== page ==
Ted Simons:
The idea though -- and maybe it's included in the lost aspect, we can't figure out for now. But the idea people moving here, the idea of relocating. Whether it's business, whether it's families and residential, these things. Can you factor that in there?

Jim Rounds:
It's hard to factor in families moving here. The economy is such that it's worse in Arizona than it is across the nation but still a lot of individuals upside down in their homes, having a hard time finding jobs or managing wealth. They're not going to be moving to the state. When they get their financial house in order, they'll be interested in Arizona only after we create jobs. I don't think they're not coming because of S.B. 1070. I think it's impacted by the fact we don't have a diverse economic base but on the business side, I talked to site selection people and they said on occasion, one of the businesses that might be considering Arizona brought up the fact there's interesting things going on with S.B. 1070 and how we're dealing with immigration, how is that going? Now let's talk about the numbers and what you can provide in terms of tax credits or are you going to modify business taxes and things. It hasn't directly impacted us. At least talking to the people that bring businesses to Arizona.

Ted Simons:
It's in the conversation?

Jim Rounds:
Only in the beginning. I'm not worried about it right now. I'm worried if maybe we continue to push the edge of the envelope on immigration reform and continue to be in the news. Let's say 25 states decide to implement what we did last year and we take it one step further and leading the news across the country.

Ted Simons:
The 14th amendment, for example.

Jim Rounds:
If we decide to do that, I think there could be a cumulative effect over time. I would like to see that la -- lawmakers did what they thought they had to do, but they need to focus on jobs and I've heard certain lawmakers say that jobs will be the number one priority and immigration second. They need to take that seriously. We need to make changes.

Ted Simons:
The impact of state services from perhaps fewer illegals because of perhaps S.B. 1070. How is that factored in?

Jim Rounds:
That's not part of the math we provided to the center for American progress but thought it was relevant. We provided the math, we didn't write the report. I think that's critical because a lot of people don't understand that let's say you take a family of four, if you end up having a family of four and there's two kids in school, you have to be making well above median income before you're a net contributor to the state coffer. Until you hit a threshold, you're receiving more benefits than providing tax dollars. I don't want to say drain on general fund but that's how the math works out and that has to be considered and now that we have estimates for the losses in terms of that particular segment of the population and people do math, it's possible that the savings are going to be greater than the costs that we identified.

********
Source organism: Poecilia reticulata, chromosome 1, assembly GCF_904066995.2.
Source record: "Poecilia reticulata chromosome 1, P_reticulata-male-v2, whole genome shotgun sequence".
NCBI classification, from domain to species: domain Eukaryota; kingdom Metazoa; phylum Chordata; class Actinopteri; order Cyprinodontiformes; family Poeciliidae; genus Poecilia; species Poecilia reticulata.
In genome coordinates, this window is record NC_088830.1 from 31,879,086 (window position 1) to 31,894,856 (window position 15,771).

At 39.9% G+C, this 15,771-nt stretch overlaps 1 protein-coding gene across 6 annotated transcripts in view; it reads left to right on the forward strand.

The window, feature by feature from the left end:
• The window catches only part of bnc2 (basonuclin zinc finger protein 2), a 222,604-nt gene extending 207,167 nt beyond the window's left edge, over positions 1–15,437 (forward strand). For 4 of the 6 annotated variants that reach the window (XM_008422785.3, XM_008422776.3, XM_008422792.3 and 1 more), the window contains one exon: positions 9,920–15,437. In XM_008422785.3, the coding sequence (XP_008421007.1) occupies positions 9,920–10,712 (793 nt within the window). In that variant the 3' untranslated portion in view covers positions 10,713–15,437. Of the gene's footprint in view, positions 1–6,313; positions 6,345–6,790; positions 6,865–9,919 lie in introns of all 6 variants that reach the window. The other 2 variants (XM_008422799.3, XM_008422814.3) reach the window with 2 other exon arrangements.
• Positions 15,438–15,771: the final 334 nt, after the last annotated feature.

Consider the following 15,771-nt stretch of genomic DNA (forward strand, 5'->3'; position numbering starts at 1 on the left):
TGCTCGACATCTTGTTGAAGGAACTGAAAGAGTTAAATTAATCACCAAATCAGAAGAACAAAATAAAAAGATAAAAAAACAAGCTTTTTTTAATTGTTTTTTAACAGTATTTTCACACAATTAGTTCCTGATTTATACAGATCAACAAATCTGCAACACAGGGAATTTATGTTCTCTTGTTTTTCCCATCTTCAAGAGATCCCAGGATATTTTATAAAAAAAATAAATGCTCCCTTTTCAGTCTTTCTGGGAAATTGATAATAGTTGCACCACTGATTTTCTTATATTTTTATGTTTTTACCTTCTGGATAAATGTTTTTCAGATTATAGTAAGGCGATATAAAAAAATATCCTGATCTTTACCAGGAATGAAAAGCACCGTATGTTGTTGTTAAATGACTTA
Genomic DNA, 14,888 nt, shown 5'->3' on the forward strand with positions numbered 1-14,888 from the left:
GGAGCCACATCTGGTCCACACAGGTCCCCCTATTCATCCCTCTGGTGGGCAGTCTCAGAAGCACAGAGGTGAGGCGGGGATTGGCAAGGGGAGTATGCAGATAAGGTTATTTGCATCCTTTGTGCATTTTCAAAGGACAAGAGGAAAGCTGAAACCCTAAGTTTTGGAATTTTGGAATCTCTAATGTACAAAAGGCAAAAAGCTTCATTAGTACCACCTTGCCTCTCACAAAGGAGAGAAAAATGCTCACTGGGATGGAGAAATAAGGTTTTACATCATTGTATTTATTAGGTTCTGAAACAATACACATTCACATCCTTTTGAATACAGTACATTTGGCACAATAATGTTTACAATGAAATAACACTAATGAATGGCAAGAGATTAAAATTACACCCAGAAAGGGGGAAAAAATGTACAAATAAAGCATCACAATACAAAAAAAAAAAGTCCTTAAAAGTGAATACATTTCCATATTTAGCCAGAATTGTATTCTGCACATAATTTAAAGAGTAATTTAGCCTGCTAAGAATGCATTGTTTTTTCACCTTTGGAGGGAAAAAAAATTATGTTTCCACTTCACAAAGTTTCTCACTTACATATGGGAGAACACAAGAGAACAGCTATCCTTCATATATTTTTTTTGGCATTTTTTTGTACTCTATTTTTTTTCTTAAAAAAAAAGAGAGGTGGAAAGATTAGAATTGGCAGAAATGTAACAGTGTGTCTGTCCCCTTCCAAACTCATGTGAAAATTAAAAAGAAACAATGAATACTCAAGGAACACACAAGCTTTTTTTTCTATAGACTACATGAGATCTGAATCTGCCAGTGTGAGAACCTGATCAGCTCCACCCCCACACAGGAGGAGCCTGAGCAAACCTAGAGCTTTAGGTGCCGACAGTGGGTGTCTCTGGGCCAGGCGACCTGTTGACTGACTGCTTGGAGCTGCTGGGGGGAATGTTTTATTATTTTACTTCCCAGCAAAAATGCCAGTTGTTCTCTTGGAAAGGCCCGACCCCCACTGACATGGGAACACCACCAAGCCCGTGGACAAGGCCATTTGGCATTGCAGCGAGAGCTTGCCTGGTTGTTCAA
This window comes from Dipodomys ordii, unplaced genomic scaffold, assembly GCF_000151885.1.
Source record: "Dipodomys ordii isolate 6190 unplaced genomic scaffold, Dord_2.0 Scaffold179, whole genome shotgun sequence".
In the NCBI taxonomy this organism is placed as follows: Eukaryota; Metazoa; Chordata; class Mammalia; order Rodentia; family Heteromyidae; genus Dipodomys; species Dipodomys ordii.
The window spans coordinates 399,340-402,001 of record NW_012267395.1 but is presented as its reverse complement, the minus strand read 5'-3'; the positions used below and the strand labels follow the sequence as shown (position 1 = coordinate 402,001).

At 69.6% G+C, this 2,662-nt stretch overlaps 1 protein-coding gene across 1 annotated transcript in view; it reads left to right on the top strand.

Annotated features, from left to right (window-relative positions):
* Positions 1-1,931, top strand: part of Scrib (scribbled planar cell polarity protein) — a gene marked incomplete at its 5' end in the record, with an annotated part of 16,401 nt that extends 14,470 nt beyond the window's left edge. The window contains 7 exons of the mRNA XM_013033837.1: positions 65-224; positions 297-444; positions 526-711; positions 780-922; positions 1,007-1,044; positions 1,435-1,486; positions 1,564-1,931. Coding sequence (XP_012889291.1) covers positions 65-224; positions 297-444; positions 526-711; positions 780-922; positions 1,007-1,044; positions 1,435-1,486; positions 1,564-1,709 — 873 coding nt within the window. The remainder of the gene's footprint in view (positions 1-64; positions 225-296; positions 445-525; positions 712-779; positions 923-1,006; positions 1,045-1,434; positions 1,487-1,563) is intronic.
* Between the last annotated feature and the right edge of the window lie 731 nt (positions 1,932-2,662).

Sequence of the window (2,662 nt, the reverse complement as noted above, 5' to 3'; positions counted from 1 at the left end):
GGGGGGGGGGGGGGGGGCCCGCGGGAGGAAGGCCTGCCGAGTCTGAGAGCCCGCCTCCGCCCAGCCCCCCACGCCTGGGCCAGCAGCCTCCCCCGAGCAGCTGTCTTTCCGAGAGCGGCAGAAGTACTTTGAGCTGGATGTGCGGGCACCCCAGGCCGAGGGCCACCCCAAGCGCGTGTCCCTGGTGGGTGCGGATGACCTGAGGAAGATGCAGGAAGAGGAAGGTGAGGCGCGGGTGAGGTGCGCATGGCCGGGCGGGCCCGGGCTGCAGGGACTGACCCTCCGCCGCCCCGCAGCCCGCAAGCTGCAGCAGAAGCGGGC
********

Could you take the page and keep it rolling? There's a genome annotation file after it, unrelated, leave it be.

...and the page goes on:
Ted Simons:
Last question, quickly here, you mentioned your report did the math and your clients went ahead and released the report. Sounds like they saw something that you either weren't emphasizes or you're emphasizes something they're choosing to put a lid on.

Jim Rounds:
There was a disconnect. The math is accurate, we provided accurate facts. This is something we're very good at. The problem is in interpreting the results. Their interpretation was more -- we lost $30 million over three years, it's a scare tactic. They tend to work in the shorter term. They want the other states to follow suit. Mine is there's a lot of unintended consequences associated with this, like having reductions in tourism employment. Well, who tends to be an employee in the tourism industry? Lower income individuals and including immigrants. Lowering -- lower income individuals, possibly immigrants. The dollar amount wasn’t the story. They thought that was the story. That's fine; they can promote it the way they want. But our job is to get the accurate facts out so our policy makers can make wise decisions.

Ted Simons:
All right Jim, great having you here.